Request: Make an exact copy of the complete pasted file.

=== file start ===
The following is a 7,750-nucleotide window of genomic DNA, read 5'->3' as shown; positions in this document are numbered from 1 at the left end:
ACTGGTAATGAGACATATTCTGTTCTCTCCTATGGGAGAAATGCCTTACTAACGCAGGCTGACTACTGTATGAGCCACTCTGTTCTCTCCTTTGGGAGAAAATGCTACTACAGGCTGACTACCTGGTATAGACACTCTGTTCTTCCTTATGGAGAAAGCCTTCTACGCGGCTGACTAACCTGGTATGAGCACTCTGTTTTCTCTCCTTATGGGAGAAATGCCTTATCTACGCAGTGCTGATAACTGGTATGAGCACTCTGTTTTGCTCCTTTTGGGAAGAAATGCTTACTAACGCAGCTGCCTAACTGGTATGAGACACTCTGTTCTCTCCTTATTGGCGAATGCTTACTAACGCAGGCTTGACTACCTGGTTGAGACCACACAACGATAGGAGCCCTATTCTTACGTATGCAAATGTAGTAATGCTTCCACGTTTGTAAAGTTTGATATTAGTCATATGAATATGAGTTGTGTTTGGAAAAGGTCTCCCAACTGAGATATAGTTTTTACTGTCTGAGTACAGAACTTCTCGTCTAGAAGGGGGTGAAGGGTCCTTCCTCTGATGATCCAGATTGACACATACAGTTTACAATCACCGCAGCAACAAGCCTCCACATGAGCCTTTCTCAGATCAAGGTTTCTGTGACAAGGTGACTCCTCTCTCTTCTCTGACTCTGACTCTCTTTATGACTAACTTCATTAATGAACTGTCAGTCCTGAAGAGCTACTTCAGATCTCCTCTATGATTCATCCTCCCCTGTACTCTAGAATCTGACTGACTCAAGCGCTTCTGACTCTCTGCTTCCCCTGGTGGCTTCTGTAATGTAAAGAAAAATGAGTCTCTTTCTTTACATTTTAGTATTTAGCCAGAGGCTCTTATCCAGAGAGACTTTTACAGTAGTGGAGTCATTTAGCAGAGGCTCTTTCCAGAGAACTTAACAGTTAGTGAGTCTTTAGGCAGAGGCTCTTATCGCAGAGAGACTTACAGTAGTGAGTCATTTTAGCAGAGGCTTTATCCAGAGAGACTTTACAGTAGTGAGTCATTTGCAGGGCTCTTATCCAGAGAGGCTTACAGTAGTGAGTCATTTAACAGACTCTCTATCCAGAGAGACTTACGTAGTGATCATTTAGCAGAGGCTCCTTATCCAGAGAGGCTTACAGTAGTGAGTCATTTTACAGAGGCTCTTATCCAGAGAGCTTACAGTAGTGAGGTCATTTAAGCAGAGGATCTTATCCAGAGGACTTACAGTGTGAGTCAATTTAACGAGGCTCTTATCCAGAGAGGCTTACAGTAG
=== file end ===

The following is a 7,750-nucleotide window of genomic DNA, read 5'->3' as shown; positions in this document are numbered from 1 at the left end:
ACTGGTAATGAGACATATTCTGTTCTCTCCTATGGGAGAAATGCCTTACTAACGCAGGCTGACTACTGTATGAGCCACTCTGTTCTCTCCTTTGGGAGAAAATGCTACTACAGGCTGACTACCTGGTATAGACACTCTGTTCTTCCTTATGGAGAAAGCCTTCTACGCGGCTGACTAACCTGGTATGAGCACTCTGTTTTCTCTCCTTATGGGAGAAATGCCTTATCTACGCAGTGCTGATAACTGGTATGAGCACTCTGTTTTGCTCCTTTTGGGAAGAAATGCTTACTAACGCAGCTGCCTAACTGGTATGAGACACTCTGTTCTCTCCTTATTGGCGAATGCTTACTAACGCAGGCTTGACTACCTGGTTGAGACCACACAACGATAGGAGCCCTATTCTTACGTATGCAAATGTAGTAATGCTTCCACGTTTGTAAAGTTTGATATTAGTCATATGAATATGAGTTGTGTTTGGAAAAGGTCTCCCAACTGAGATATAGTTTTTACTGTCTGAGTACAGAACTTCTCGTCTAGAAGGGGGTGAAGGGTCCTTCCTCTGATGATCCAGATTGACACATACAGTTTACAATCACCGCAGCAACAAGCCTCCACATGAGCCTTTCTCAGATCAAGGTTTCTGTGACAAGGTGACTCCTCTCTCTTCTCTGACTCTGACTCTCTTTATGACTAACTTCATTAATGAACTGTCAGTCCTGAAGAGCTACTTCAGATCTCCTCTATGATTCATCCTCCCCTGTACTCTAGAATCTGACTGACTCAAGCGCTTCTGACTCTCTGCTTCCCCTGGTGGCTTCTGTAATGTAAAGAAAAATGAGTCTCTTTCTTTACATTTTAGTATTTAGCCAGAGGCTCTTATCCAGAGAGACTTTTACAGTAGTGGAGTCATTTAGCAGAGGCTCTTTCCAGAGAACTTAACAGTTAGTGAGTCTTTAGGCAGAGGCTCTTATCGCAGAGAGACTTACAGTAGTGAGTCATTTTAGCAGAGGCTTTATCCAGAGAGACTTTACAGTAGTGAGTCATTTGCAGGGCTCTTATCCAGAGAGGCTTACAGTAGTGAGTCATTTAACAGACTCTCTATCCAGAGAGACTTACGTAGTGATCATTTAGCAGAGGCTCCTTATCCAGAGAGGCTTACAGTAGTGAGTCATTTTACAGAGGCTCTTATCCAGAGAGCTTACAGTAGTGAGGTCATTTAAGCAGAGGATCTTATCCAGAGGACTTACAGTGTGAGTCAATTTAACGAGGCTCTTATCCAGAGAGGCTTACAGTAG